Wildcat Paint Job a Towering Sign of Pride

By Pat Johnson | Jul 31, 2019
Photo by: Pat Johnson PAWS TO REFLECT: Little Egg Harbor Municipal Utilities Authority Director Earl Sutton found an opportunity to be creative on the Mathistown Road tower to depict the Pinelands Regional HS mascot and raise community pride.

Little Egg Harbor — Little Egg Harbor is showing its “Wildcat Pride” in a big way.

The Little Egg Harbor Municipal Utilities Authority has painted one of the town’s water towers the familiar green and gold – the colors of the Pinelands Regional School District. The wildcat mascot and phrase “Wildcat Pride” looks over the section of Mathistown Road near the Ocean County library.

“It was my decision along with MUA Superintendent Michael DiFrancia when we were talking about putting something there. We asked Pinelands for permission and we decided it would develop better community pride,” said Earl Sutton, MUA executive director. “And I really like the color.”

Sutton said he has gotten nothing but positive feedback on the design and tower.

A company in Tennessee does the stencil and Allied Painting, the company contracted to paint the tower, specializes in doing artwork on towers.

“It’s amazing the work that’s done to figure out the placement and scale of the artwork and then complete it 145 feet up in the air,” Sutton added.

The second tower that’s slated to be painted this year is the one nearest to the MUA building on Radio Road. “That artwork is going to be unbelievable. It will be the talk of everywhere,” Sutton said. That project was going out to bid on Monday, July 29.

Another tower near the Sea Oaks Adult Community on Frog Pond Road also will need to be painted in a few years. “We power washed it for $6,000 and it looks good. We gained five or six years on that one,” Sutton said.

Painting the Mathistown Road tower inside and out cost around $600,000, he said, and took four months. First, the 500,000-gallon tower had to be emptied and recharged into the ground. It also involved a great deal of planning to make sure the water pressure in all the lines in that part of the town were kept up in case of emergency.

“We met with the local fire companies first and they were unbelievably cooperative,” said Sutton. “Mike DiFrancia was available night and day, listening to fire dispatch and police dispatch to be proactive if a situation arose.” If more water was needed to fight a fire, DiFrancia was able to reroute water from different sources, he explained. “Mike had some sleepless nights. It was a lot of responsibility.”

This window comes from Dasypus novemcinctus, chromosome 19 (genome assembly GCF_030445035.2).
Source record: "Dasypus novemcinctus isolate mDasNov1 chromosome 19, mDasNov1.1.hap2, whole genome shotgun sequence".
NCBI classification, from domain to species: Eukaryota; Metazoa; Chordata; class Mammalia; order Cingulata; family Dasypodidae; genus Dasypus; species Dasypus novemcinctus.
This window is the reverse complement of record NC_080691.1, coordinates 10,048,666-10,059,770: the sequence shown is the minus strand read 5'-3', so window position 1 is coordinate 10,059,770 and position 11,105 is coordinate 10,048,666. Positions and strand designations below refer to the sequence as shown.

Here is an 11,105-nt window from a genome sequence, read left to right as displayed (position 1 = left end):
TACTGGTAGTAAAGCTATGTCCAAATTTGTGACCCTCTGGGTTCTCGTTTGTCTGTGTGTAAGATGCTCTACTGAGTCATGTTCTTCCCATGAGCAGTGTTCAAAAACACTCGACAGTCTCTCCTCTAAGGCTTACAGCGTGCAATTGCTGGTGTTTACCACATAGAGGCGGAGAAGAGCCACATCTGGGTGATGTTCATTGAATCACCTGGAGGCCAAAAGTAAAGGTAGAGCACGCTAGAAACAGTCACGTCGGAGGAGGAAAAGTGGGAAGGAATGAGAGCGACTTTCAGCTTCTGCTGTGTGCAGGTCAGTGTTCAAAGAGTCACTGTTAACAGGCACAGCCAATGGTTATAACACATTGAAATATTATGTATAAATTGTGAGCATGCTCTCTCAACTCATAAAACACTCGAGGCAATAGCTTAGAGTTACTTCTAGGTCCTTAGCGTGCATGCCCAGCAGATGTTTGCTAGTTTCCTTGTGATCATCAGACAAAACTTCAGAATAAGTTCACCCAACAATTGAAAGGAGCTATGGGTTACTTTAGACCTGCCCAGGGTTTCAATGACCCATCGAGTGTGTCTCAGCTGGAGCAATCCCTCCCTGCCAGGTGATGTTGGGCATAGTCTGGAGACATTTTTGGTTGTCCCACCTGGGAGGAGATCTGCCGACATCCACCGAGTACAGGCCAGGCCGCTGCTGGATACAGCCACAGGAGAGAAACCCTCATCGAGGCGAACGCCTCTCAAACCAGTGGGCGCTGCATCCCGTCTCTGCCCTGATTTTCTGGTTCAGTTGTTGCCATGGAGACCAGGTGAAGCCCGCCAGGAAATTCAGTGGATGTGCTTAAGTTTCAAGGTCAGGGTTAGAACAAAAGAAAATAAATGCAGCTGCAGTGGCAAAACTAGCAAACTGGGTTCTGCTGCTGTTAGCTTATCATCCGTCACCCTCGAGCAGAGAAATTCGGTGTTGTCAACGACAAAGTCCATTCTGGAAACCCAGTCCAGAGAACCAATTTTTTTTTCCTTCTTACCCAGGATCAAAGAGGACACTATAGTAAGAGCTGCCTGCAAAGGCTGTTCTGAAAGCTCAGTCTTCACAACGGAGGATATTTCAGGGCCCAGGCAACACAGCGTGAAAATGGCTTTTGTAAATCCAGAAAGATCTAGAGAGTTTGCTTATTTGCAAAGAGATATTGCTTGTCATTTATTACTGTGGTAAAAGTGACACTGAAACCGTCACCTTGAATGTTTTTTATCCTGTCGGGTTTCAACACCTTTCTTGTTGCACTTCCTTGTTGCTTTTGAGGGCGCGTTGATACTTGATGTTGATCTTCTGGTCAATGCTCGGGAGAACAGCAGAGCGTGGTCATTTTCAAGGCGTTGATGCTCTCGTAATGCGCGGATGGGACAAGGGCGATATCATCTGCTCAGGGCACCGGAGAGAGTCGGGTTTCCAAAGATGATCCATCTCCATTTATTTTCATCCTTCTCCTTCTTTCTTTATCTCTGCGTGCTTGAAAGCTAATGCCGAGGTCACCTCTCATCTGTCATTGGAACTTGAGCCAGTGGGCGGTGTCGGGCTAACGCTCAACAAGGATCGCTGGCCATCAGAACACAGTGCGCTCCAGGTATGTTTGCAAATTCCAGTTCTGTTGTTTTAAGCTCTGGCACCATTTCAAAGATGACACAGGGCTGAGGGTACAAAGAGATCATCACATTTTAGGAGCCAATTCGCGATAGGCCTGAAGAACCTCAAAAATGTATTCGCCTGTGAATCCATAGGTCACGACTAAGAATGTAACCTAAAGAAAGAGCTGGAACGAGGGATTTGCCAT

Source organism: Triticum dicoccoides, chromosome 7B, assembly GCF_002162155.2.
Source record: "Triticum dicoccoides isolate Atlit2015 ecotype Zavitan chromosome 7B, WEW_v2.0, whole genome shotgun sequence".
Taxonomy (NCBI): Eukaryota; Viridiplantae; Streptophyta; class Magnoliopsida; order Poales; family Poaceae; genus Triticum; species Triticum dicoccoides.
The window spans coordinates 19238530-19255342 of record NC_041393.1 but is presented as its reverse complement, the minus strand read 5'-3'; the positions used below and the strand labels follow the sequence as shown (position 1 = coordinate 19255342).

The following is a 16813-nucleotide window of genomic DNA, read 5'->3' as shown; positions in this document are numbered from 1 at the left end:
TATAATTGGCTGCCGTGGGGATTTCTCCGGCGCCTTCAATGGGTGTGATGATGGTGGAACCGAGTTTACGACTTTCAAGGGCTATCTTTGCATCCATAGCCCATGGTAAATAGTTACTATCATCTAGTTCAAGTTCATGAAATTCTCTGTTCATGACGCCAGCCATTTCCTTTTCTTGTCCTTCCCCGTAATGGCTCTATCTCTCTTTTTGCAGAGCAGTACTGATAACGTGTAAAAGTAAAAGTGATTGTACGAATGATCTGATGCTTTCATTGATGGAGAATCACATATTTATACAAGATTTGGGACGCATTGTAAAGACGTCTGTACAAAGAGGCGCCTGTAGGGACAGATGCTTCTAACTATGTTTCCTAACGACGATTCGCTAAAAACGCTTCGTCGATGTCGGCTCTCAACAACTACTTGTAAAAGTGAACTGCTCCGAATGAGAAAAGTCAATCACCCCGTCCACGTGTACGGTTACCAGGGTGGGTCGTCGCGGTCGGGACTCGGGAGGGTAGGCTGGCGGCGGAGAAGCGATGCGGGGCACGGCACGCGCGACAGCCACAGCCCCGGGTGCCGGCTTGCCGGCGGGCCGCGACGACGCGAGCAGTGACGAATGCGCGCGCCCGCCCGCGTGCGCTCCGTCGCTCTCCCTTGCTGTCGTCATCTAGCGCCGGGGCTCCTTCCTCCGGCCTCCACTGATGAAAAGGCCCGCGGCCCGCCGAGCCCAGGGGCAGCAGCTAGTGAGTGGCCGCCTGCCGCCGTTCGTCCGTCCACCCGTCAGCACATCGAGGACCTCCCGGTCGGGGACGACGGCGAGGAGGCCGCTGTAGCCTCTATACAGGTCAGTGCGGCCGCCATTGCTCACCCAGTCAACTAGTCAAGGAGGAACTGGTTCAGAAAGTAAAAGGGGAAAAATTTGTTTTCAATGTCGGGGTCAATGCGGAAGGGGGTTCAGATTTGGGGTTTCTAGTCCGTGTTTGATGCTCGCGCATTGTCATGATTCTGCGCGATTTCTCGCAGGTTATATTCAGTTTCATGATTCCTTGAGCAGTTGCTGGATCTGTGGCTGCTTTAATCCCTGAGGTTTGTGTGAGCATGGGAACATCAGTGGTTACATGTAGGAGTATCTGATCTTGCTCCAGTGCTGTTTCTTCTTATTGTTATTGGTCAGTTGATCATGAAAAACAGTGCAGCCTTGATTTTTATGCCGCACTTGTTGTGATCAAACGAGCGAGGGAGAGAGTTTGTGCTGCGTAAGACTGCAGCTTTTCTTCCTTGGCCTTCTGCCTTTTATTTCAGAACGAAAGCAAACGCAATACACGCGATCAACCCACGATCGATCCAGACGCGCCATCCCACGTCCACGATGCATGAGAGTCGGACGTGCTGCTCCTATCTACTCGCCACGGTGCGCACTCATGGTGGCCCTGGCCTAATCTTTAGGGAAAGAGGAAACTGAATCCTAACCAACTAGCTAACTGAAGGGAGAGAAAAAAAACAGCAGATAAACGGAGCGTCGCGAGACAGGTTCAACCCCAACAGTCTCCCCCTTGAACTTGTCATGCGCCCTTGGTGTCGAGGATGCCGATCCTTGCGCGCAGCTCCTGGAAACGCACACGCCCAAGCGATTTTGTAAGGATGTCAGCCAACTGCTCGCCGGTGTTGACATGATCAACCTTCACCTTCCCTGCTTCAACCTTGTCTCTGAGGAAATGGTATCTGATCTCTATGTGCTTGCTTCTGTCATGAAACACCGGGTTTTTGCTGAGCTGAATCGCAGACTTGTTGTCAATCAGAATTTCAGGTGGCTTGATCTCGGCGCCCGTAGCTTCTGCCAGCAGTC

The new treatment plant conceived for the Mathistown Road site has been awarded to TKT Construction and will take a year to complete. The cost is $4,750,000 and will be paid for through no-cost and low-cost loans from the New Jersey Infrastructure Bank. “Seventy-five percent borrowed is at zero interest and the rest is at 2 percent for 30 years,” said Sutton. “We are adding some debt, but we can’t afford not to do it.”

In the latest MUA newsletter sent to township residents, Sutton outlined a utility rate increase amounting to $6 per quarter or $24 a year. The reasons for the increase include the painting of the two towers for $1.1 million and the total reconstruction of water and sewer lines intersecting with Twin Lake Boulevard estimated at $2.8 million.

The authority said the cost to treat sewage by the Ocean County Utilities Authority is $450,000 a quarter or $1.8 million annually and recently, because of heavy rainfalls, the OCUA charged the township an additional $50,000. For this reason, the authority notified the public that hooking up an outdoor shower, sump pump or gutters to the sanitary sewer system is illegal. The MUA will be conducting tests in manholes to attempt to find these illegal hookups.

Sutton also asked people to be mindful of what they pour down the drain or flush down the toilet. So-called disposable wipes are not biodegradable and have forced the authority to install costly shredding equipment called Muffin Monsters at some of the pump stations. Pouring grease down the drain or the toilet also clogs the system. Residents are urged to let cooking grease cool, then pour it into the garbage, not down the drain.

— Pat Johnson

patjohnson@thesandpaper.net

 

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